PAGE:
Psychological Injury and Law

, Volume 4, Issue 2, pp 147–156

A Critical Analysis of the MND Criteria for Feigned Cognitive Impairment: Implications for Forensic Practice and Research

Article

DOI: 10.1007/s12207-011-9107-2

Cite this article as:
Rogers, R., Bender, S.D. & Johnson, S.F. Psychol. Inj. and Law (2011) 4: 147. doi:10.1007/s12207-011-9107-2

Abstract

Forensic neuropsychology continues to grapple with critical determinations of response styles, including the assessment of malingering. The development of the Malingered Neurocognitive Dysfunction (MND) model has been highly influential for both feigning research and neuropsychological practice. In striving to be a comprehensive model of malingering, MND proposes complex criteria for ascertaining possible, probable, and definite levels. In its critical review, this article suggests the possibility of an MND bias towards the over-classification of malingering. It also examines the limits of MND research to adequately test the MND model. The conceptual and empirical limitations of MND are discussed with reference to theory and neuropsychological practice.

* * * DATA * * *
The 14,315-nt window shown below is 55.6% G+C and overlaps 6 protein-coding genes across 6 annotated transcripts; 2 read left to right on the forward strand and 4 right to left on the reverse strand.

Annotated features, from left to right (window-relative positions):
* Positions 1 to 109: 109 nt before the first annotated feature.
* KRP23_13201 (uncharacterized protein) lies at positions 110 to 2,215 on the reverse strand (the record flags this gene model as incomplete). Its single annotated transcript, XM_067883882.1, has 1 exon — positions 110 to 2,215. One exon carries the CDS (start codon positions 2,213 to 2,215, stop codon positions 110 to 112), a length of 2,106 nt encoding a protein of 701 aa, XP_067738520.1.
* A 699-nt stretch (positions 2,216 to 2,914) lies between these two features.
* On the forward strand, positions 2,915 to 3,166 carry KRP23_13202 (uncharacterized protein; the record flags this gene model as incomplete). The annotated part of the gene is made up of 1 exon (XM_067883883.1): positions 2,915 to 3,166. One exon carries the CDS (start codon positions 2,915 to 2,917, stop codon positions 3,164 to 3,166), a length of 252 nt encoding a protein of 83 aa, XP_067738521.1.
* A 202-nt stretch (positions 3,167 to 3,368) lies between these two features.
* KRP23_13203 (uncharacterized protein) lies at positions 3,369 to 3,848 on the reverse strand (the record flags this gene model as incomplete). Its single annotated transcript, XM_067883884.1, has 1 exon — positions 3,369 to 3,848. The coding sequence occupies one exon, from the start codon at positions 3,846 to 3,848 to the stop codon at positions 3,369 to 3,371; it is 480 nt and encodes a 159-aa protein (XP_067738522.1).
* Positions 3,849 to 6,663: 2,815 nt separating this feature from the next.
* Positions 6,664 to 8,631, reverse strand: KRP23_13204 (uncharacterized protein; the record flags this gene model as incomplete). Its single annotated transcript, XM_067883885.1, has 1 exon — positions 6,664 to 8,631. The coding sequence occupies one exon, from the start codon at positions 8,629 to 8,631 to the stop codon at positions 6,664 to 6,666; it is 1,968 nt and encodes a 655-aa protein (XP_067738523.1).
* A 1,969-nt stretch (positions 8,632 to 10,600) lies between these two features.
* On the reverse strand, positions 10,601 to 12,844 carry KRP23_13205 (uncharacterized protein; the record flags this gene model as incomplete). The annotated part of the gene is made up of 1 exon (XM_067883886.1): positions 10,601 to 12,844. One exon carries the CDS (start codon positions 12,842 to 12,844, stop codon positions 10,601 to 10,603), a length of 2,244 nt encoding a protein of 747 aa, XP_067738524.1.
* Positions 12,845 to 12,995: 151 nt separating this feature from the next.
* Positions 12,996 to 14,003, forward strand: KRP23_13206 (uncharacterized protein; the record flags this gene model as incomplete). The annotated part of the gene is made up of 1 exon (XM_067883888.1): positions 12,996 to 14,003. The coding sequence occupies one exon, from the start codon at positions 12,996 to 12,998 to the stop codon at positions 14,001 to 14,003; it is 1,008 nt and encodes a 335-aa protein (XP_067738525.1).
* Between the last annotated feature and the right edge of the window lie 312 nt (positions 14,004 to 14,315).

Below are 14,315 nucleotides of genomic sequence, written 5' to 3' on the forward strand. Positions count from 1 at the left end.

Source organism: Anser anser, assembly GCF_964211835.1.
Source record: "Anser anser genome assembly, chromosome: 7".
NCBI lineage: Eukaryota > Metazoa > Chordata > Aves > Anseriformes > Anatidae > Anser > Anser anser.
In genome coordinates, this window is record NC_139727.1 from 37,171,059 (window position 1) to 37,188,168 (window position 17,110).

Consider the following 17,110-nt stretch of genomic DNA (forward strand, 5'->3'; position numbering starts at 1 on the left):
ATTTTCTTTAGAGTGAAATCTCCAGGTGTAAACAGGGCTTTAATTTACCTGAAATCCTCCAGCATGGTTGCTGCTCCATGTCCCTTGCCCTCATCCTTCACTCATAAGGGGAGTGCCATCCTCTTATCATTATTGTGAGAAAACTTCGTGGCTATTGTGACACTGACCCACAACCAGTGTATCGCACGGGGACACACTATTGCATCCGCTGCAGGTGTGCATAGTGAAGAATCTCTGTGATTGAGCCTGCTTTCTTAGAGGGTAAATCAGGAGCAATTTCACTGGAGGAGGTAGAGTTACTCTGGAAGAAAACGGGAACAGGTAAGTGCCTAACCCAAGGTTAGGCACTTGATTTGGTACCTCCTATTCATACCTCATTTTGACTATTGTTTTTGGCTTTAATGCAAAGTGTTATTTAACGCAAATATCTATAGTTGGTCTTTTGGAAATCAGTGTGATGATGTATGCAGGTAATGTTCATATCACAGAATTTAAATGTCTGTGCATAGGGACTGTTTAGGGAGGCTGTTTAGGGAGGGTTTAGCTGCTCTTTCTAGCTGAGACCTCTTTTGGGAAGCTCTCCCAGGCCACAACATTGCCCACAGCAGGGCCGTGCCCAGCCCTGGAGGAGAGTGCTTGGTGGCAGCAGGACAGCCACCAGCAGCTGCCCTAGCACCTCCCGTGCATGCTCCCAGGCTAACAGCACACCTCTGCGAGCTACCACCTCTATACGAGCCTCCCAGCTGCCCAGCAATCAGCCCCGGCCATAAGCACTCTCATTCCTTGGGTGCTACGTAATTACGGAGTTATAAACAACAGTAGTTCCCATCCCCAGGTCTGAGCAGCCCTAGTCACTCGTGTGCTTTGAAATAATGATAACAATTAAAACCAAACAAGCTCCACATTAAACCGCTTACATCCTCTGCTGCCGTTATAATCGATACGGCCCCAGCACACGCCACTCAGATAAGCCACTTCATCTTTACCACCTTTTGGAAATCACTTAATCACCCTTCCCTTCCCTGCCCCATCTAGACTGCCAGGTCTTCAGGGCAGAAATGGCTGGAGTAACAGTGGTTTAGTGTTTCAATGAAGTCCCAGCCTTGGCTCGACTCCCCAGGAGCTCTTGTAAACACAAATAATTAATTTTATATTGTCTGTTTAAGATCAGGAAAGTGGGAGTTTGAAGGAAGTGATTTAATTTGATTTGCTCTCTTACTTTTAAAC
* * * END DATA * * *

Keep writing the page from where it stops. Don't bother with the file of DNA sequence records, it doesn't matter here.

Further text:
Keywords

Malingered neurocognitive dysfunction Malingering Feigned cognitive impairment Slick criteria Daubert standard 

Copyright information

© Springer Science + Business Media, LLC. 2011

Authors and Affiliations

  1. 1.Department of PsychologyUniversity of North TexasDentonUSA
  2. 2.Department of Psychiatry & Neurobehavioral SciencesUniversity of Virginia School of MedicineCharlottesvilleUSA

Personalised recommendations